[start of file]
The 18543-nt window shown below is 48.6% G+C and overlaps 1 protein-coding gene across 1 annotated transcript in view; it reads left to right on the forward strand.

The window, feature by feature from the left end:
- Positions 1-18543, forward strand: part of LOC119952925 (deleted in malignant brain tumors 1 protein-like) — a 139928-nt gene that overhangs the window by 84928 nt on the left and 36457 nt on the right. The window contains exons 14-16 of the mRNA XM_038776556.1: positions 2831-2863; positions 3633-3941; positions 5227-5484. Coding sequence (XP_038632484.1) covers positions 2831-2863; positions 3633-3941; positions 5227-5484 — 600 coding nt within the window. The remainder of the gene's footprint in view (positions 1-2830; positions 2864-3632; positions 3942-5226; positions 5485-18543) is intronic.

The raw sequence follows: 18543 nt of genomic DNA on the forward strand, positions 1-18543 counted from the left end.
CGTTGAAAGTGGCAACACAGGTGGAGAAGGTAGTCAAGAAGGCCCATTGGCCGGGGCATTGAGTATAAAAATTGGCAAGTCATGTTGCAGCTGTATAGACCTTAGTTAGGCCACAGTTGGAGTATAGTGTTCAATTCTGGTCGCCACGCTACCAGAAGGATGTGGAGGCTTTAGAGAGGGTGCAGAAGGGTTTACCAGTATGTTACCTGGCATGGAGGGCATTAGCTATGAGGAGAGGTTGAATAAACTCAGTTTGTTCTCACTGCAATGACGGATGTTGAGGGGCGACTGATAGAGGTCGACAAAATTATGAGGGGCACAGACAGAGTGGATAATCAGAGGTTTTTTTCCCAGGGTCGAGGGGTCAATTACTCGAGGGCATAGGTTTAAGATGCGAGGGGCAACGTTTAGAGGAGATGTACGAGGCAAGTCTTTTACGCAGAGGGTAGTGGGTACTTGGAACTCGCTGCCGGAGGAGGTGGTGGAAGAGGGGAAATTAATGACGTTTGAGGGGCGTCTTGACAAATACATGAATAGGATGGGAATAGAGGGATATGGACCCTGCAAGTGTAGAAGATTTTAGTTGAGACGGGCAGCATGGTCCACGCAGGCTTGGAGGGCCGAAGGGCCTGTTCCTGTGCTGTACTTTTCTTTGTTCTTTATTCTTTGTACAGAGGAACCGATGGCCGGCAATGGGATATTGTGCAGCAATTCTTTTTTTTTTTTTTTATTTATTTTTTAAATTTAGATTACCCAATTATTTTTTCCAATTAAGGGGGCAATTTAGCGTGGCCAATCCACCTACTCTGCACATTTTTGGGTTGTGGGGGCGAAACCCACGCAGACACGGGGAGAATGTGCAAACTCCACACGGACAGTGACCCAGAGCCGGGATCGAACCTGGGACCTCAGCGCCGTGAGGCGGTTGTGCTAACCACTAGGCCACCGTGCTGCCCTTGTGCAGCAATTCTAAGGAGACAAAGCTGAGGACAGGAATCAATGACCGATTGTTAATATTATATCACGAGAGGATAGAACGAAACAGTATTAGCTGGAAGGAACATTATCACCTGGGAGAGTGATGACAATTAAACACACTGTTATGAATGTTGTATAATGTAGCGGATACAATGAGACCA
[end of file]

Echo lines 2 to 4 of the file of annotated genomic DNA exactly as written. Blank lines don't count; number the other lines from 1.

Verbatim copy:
The window, feature by feature from the left end:
- Positions 1-18543, forward strand: part of LOC119952925 (deleted in malignant brain tumors 1 protein-like) — a 139928-nt gene that overhangs the window by 84928 nt on the left and 36457 nt on the right. The window contains exons 14-16 of the mRNA XM_038776556.1: positions 2831-2863; positions 3633-3941; positions 5227-5484. Coding sequence (XP_038632484.1) covers positions 2831-2863; positions 3633-3941; positions 5227-5484 — 600 coding nt within the window. The remainder of the gene's footprint in view (positions 1-2830; positions 2864-3632; positions 3942-5226; positions 5485-18543) is intronic.

The raw sequence follows: 18543 nt of genomic DNA on the forward strand, positions 1-18543 counted from the left end.